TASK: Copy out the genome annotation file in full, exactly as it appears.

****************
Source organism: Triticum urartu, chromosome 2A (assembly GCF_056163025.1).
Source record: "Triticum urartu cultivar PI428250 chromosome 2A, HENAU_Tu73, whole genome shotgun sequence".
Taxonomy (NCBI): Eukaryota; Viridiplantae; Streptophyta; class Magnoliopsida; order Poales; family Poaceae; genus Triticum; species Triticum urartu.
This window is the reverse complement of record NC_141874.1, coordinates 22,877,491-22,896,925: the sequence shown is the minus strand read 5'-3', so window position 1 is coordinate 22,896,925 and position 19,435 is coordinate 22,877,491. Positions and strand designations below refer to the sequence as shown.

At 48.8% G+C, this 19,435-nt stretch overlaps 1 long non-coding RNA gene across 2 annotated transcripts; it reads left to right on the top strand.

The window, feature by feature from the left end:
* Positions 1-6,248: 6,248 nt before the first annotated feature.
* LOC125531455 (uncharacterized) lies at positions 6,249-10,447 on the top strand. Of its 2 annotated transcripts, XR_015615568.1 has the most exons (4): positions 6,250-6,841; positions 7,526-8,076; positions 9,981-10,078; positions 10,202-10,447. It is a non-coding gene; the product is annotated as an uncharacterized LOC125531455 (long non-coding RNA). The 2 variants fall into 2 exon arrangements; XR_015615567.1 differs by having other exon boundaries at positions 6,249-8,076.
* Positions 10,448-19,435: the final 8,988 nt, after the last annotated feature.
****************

Source organism: Triticum urartu, chromosome 2A (assembly GCF_056163025.1).
Source record: "Triticum urartu cultivar PI428250 chromosome 2A, HENAU_Tu73, whole genome shotgun sequence".
Taxonomy (NCBI): Eukaryota; Viridiplantae; Streptophyta; class Magnoliopsida; order Poales; family Poaceae; genus Triticum; species Triticum urartu.
This window is the reverse complement of record NC_141874.1, coordinates 22,877,491-22,896,925: the sequence shown is the minus strand read 5'-3', so window position 1 is coordinate 22,896,925 and position 19,435 is coordinate 22,877,491. Positions and strand designations below refer to the sequence as shown.

At 48.8% G+C, this 19,435-nt stretch overlaps 1 long non-coding RNA gene across 2 annotated transcripts; it reads left to right on the top strand.

The window, feature by feature from the left end:
* Positions 1-6,248: 6,248 nt before the first annotated feature.
* LOC125531455 (uncharacterized) lies at positions 6,249-10,447 on the top strand. Of its 2 annotated transcripts, XR_015615568.1 has the most exons (4): positions 6,250-6,841; positions 7,526-8,076; positions 9,981-10,078; positions 10,202-10,447. It is a non-coding gene; the product is annotated as an uncharacterized LOC125531455 (long non-coding RNA). The 2 variants fall into 2 exon arrangements; XR_015615567.1 differs by having other exon boundaries at positions 6,249-8,076.
* Positions 10,448-19,435: the final 8,988 nt, after the last annotated feature.